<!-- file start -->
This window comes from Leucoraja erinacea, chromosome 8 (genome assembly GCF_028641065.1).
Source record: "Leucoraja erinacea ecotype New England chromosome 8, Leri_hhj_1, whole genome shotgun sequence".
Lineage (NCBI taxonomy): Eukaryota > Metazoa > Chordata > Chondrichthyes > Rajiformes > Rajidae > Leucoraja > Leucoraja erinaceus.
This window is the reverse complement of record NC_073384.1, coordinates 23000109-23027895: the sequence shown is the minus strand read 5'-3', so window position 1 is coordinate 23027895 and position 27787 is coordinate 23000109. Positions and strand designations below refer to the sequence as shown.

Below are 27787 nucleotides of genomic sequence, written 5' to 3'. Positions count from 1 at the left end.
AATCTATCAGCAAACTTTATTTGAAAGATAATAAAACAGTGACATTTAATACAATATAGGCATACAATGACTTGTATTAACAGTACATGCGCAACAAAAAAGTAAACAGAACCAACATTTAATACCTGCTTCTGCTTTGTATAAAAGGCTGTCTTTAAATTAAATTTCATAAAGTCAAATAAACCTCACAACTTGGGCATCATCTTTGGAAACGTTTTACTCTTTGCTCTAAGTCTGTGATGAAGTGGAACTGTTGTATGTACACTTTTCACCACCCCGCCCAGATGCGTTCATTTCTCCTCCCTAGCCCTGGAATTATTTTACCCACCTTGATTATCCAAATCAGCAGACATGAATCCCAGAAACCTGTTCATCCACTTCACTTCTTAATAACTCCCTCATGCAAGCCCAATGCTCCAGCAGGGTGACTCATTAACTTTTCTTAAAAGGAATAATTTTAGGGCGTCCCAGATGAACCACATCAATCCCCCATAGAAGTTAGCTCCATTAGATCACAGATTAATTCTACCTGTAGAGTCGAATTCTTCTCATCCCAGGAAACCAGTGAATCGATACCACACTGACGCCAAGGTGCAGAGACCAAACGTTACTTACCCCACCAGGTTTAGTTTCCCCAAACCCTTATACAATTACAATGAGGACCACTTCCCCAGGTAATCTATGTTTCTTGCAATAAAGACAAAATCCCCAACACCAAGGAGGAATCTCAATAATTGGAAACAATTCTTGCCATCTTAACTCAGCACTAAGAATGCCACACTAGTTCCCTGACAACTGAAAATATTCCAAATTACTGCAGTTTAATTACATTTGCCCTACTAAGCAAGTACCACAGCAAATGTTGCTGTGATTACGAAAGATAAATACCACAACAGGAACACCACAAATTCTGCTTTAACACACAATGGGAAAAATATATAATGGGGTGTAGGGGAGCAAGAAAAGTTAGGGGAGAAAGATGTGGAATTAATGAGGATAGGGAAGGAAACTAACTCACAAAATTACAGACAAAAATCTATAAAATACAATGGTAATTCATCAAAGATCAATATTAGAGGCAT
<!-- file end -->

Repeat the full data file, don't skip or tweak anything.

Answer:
This window comes from Leucoraja erinacea, chromosome 8 (genome assembly GCF_028641065.1).
Source record: "Leucoraja erinacea ecotype New England chromosome 8, Leri_hhj_1, whole genome shotgun sequence".
Lineage (NCBI taxonomy): Eukaryota > Metazoa > Chordata > Chondrichthyes > Rajiformes > Rajidae > Leucoraja > Leucoraja erinaceus.
This window is the reverse complement of record NC_073384.1, coordinates 23000109-23027895: the sequence shown is the minus strand read 5'-3', so window position 1 is coordinate 23027895 and position 27787 is coordinate 23000109. Positions and strand designations below refer to the sequence as shown.

Below are 27787 nucleotides of genomic sequence, written 5' to 3'. Positions count from 1 at the left end.
AATCTATCAGCAAACTTTATTTGAAAGATAATAAAACAGTGACATTTAATACAATATAGGCATACAATGACTTGTATTAACAGTACATGCGCAACAAAAAAGTAAACAGAACCAACATTTAATACCTGCTTCTGCTTTGTATAAAAGGCTGTCTTTAAATTAAATTTCATAAAGTCAAATAAACCTCACAACTTGGGCATCATCTTTGGAAACGTTTTACTCTTTGCTCTAAGTCTGTGATGAAGTGGAACTGTTGTATGTACACTTTTCACCACCCCGCCCAGATGCGTTCATTTCTCCTCCCTAGCCCTGGAATTATTTTACCCACCTTGATTATCCAAATCAGCAGACATGAATCCCAGAAACCTGTTCATCCACTTCACTTCTTAATAACTCCCTCATGCAAGCCCAATGCTCCAGCAGGGTGACTCATTAACTTTTCTTAAAAGGAATAATTTTAGGGCGTCCCAGATGAACCACATCAATCCCCCATAGAAGTTAGCTCCATTAGATCACAGATTAATTCTACCTGTAGAGTCGAATTCTTCTCATCCCAGGAAACCAGTGAATCGATACCACACTGACGCCAAGGTGCAGAGACCAAACGTTACTTACCCCACCAGGTTTAGTTTCCCCAAACCCTTATACAATTACAATGAGGACCACTTCCCCAGGTAATCTATGTTTCTTGCAATAAAGACAAAATCCCCAACACCAAGGAGGAATCTCAATAATTGGAAACAATTCTTGCCATCTTAACTCAGCACTAAGAATGCCACACTAGTTCCCTGACAACTGAAAATATTCCAAATTACTGCAGTTTAATTACATTTGCCCTACTAAGCAAGTACCACAGCAAATGTTGCTGTGATTACGAAAGATAAATACCACAACAGGAACACCACAAATTCTGCTTTAACACACAATGGGAAAAATATATAATGGGGTGTAGGGGAGCAAGAAAAGTTAGGGGAGAAAGATGTGGAATTAATGAGGATAGGGAAGGAAACTAACTCACAAAATTACAGACAAAAATCTATAAAATACAATGGTAATTCATCAAAGATCAATATTAGAGGCAT